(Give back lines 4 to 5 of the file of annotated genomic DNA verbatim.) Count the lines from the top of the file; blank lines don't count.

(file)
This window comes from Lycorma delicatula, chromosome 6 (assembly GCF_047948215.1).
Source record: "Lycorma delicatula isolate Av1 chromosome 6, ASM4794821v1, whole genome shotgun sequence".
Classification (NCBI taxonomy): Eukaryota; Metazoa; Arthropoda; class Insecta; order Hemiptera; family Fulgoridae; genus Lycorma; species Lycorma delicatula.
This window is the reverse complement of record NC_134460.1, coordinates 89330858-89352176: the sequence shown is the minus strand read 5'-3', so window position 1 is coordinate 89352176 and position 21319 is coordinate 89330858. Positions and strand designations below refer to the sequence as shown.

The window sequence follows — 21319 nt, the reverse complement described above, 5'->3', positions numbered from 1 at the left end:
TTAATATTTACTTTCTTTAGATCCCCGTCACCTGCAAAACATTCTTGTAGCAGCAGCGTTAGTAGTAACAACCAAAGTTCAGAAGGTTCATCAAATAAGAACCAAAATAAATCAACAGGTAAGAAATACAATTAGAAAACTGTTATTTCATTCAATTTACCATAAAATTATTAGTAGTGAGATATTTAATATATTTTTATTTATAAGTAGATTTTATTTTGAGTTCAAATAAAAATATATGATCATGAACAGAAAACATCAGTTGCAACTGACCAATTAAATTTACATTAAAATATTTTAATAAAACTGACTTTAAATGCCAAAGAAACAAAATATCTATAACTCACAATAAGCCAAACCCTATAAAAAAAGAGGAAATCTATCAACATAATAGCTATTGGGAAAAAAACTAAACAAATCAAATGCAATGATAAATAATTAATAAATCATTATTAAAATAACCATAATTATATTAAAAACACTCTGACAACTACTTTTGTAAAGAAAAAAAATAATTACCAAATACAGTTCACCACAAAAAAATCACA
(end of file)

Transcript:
This window is the reverse complement of record NC_134460.1, coordinates 89330858-89352176: the sequence shown is the minus strand read 5'-3', so window position 1 is coordinate 89352176 and position 21319 is coordinate 89330858. Positions and strand designations below refer to the sequence as shown.

The window sequence follows — 21319 nt, the reverse complement described above, 5'->3', positions numbered from 1 at the left end: